Witchfynde United Kingdom 1974–1984, 1999–present
Wrathchild United Kingdom 1980–1990, 2009–present
Wrathchild America United States 1978–1993
Y&T United States 1974–1991, 1995–present
Zebra United States 1975-present
Zoetrope United States 1976–1993

See also[edit]

Gallery[edit]

References[edit]

  1. ^ Weinstein, Deena. Heavy Metal: The Music and its Culture. DaCapo, 2000. ISBN 0-306-80970-2, pg. 14.
  2. ^ Christe, Ian (2004). Sound of the Beast. Allison & Busby. p. 1. ISBN 0-7490-8351-4.
  3. ^ http://80music.about.com/od/80smusic12/tp/1981moments.htm 1981 Snapshots in Music from About.com Web Guide
  4. ^ http://www.kerrang.com/wheretostartwith/artists/metallica Profile of Metallica at www.kerrang.com
  5. ^ http://www.answers.com/topic/slayer-1 Profile of Slayer at Answers.com
  6. ^ http://www.answers.com/topic/anthrax-artist Profile of Anthrax at Answers.com
  7. ^ http://www.lyricsfreak.com/m/megadeth/back+in+the+day_10177974.html "The world of metal changed forever..." – autiobiographical Megadeth lyrics at LyricsFreak website
  8. ^ Rivadavia, Eduardo. "Accept biography". AllMusic. Retrieved January 30, 2012.
  9. ^ a b Walser, Robert (1999). Running with The Devil. Wesleyan University Press. pp. s. 11, 16, 78. ISBN 0-8195-6260-2.
  10. ^ Walser, Robert (1999). Running with The Devil. Wesleyan University Press. pp. s. 8, 13. ISBN 0-8195-6260-2.
  11. ^ Christe, Ian (2004). Sound of the Beast. Allison & Busby. pp. 2, 16, 18, 19, 39, 56–69, 93, 304, 333. ISBN 0-7490-8351-4.
  12. ^ Rivadavia, Eduardo. "Bang biography". AllMusic. Retrieved January 30, 2012.
  13. ^ Ruhlmann, William. "Black Sabbath biography". AllMusic. Retrieved January 30, 2012.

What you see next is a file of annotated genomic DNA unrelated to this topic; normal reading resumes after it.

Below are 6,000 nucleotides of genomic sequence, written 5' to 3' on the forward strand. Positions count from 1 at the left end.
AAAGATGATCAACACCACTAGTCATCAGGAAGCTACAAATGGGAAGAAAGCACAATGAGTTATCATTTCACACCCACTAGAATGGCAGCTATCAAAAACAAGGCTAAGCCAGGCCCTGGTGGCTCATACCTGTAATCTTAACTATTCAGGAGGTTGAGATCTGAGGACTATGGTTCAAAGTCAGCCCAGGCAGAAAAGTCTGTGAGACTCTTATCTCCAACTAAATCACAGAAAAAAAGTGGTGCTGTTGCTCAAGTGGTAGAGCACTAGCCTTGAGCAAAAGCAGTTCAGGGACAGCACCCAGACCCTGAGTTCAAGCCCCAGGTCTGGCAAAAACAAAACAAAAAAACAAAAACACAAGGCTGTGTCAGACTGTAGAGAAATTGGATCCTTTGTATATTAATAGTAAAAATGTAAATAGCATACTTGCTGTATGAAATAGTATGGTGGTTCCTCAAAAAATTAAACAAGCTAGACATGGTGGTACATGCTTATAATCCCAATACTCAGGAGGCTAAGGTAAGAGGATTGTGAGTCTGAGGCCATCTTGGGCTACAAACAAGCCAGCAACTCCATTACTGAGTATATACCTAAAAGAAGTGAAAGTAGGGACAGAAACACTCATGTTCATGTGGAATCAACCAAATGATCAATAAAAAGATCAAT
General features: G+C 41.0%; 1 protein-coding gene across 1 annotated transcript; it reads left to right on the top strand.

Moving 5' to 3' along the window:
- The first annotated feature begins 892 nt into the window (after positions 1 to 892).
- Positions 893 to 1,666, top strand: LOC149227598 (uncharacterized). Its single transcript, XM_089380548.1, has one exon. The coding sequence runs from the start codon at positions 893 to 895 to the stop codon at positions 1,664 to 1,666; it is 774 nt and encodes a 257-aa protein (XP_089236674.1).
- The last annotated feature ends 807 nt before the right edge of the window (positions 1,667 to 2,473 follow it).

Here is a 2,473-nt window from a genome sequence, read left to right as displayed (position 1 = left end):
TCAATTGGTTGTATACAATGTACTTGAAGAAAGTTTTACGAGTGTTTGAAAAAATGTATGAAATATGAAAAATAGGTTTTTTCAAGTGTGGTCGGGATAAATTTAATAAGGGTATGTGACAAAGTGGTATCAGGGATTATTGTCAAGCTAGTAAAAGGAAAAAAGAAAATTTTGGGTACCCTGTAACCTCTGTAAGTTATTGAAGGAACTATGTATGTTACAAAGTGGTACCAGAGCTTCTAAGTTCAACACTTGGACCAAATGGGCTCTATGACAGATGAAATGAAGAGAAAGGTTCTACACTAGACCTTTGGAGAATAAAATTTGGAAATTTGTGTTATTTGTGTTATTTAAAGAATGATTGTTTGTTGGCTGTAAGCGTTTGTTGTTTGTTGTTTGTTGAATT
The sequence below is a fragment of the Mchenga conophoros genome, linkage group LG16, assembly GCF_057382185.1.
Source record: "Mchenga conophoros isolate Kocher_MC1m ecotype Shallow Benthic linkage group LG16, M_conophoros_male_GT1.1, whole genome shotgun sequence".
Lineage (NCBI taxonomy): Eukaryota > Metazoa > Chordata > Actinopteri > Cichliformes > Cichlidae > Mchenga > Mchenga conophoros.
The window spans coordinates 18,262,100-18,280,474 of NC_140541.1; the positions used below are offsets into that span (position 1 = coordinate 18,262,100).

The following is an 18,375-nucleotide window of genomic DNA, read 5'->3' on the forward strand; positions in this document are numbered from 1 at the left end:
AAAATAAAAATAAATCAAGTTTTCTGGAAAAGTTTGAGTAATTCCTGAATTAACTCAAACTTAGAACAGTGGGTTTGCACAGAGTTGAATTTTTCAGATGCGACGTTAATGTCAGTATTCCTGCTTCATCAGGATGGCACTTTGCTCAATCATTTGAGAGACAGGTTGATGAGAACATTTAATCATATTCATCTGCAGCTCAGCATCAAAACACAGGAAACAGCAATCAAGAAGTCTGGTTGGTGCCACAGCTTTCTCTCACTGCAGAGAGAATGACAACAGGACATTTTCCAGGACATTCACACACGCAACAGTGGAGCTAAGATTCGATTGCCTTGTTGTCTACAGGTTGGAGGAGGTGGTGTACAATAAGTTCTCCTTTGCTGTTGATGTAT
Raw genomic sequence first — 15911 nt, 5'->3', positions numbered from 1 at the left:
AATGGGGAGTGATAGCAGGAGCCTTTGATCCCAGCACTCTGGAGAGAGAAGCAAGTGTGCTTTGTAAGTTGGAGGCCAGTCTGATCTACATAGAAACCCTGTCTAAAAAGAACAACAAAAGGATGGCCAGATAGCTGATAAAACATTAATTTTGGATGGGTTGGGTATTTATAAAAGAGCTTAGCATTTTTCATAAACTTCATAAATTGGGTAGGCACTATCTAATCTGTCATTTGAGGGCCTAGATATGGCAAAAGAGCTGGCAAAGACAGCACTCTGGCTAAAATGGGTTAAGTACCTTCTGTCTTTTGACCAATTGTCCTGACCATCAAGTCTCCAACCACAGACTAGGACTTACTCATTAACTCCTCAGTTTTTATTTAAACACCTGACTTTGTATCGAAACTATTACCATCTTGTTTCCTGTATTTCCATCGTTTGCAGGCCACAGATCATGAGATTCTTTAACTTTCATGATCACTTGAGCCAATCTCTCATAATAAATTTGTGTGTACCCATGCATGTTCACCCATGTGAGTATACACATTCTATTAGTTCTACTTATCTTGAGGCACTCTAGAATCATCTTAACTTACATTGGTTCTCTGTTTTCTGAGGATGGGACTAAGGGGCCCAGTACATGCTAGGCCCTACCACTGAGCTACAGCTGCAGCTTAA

14. ^ Ruhlmann, William. "Blue Cheer biography". AllMusic. Retrieved January 30, 2012.
  15. ^ Ruhlmann, William. "Blue Oyster Cult biography". AllMusic. Retrieved January 30, 2012.
  16. ^ "BOWWOW Frontman Kyoji Yamamoto". bravewords.com. Retrieved June 8, 2012.
  17. ^ Prato, Greg. "Budgie biography". AllMusic. Retrieved January 30, 2012.
  18. ^ Bealmear, Bart. "Dead Forever... review". AllMusic. Retrieved January 30, 2012.
  19. ^ Rivadavia, Eduardo. "Volcanic Rock review". AllMusic. Retrieved January 30, 2012.
  20. ^ Planer, Lindsay. "One Way... or Another review". AllMusic. Retrieved January 30, 2012.
  21. ^ http://legacy.roadrunnerrecords.com/blabbermouth.net/news.aspx?mode=Article&newsitemID=48603[permanent dead link] British Steel Festival 2006 details at Roadrunner Records' website, February 20, 2006
  22. ^ a b c Sleazegrinder (March 2007). "The Lost Pioneers of Heavy Metal". Classic Rock.
  23. ^ [1] Rolling Stone
  24. ^ [2] Rock Eras by James M. Curtis
  25. ^ [3] Saga of Rock Still Rolling, Toledo Blade, 1979
  26. ^ Christe, Ian (2004). Sound of the Beast. Allison & Busby. p. 12. ISBN 0-7490-8351-4.
  27. ^ "Archived copy". Archived from the original on April 12, 2010. Retrieved June 26, 2010.CS1 maint: archived copy as title (link) Biography of the band London at MusicMight.com, 2009
  28. ^ "AMG bio of Lucifer's Friend". Retrieved October 15, 2007.
  29. ^ Ingham, Chris (2002). The Book of Metal. Thunder's Mouth Press. p. 204. ISBN 978-1-56025-419-5.
  30. ^ Rivadavia, Eduardo. "Necromandus biography". AllMusic. Retrieved January 31, 2012.
  31. ^ Rivadavia, Eduardo. "Mournin review". AllMusic. Retrieved January 31, 2012.
  32. ^ Roberts, Roxanne & Argetsinger, Amy. "Ted Nugent: Long past his 'rock star' days, how he caused a political firestorm". The Washington Post. Retrieved May 1, 2014.
  33. ^ Rolling Stone magazine. "Ted Nugent biography". Simon & Schuster. Retrieved May 1, 2014.
  34. ^ [4] allmusic ((( Queensryche > Overview )))
  35. ^ Christe, Ian (2004). Sound of the Beast. Allison & Busby. p. 13. ISBN 0-7490-8351-4.

External links[edit]